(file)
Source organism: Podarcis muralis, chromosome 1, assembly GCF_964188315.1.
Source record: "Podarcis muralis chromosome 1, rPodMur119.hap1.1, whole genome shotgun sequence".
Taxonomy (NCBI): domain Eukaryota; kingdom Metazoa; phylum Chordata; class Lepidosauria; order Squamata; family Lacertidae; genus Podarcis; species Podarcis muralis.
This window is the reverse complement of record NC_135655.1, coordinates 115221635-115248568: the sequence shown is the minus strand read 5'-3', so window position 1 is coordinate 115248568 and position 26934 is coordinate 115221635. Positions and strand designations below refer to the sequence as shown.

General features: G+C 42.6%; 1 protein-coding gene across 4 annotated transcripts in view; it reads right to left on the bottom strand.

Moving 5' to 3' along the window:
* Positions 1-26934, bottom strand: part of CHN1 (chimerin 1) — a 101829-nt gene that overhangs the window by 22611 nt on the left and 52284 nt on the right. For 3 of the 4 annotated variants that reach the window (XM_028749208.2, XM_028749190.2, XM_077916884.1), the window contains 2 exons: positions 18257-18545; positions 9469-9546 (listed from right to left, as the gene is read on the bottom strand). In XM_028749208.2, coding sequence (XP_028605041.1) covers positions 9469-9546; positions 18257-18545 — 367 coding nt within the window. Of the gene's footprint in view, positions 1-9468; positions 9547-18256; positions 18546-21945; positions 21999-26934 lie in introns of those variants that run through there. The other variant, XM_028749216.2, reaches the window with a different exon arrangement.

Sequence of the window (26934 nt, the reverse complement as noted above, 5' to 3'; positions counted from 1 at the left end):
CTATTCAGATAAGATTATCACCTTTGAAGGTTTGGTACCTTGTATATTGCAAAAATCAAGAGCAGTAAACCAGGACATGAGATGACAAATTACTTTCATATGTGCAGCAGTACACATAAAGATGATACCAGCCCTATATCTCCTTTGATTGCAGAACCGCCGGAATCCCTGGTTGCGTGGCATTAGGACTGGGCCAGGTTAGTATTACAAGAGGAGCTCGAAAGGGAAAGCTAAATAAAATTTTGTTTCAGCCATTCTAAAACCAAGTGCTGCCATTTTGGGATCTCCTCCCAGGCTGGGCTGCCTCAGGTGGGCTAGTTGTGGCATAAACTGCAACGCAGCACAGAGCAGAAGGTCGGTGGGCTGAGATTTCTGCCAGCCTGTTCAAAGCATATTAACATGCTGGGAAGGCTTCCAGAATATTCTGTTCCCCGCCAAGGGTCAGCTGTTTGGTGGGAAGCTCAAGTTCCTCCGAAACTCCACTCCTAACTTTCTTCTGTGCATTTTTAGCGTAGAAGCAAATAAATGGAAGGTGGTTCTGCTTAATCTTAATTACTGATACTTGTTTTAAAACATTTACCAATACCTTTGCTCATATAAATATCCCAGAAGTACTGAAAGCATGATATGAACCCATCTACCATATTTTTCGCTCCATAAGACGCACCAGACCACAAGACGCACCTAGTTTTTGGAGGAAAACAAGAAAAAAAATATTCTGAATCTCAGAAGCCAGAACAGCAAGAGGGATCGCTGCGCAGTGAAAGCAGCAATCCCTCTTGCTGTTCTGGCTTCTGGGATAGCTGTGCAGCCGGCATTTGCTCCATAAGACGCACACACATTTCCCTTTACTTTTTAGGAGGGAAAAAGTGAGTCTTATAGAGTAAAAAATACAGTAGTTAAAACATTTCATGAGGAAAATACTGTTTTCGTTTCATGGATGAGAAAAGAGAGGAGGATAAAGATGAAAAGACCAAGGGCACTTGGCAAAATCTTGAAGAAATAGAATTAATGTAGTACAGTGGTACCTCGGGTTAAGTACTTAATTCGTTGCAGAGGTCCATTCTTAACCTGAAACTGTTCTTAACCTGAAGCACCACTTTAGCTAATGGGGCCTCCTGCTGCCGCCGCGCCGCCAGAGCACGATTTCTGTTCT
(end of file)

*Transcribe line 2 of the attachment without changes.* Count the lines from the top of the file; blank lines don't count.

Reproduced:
Source record: "Podarcis muralis chromosome 1, rPodMur119.hap1.1, whole genome shotgun sequence".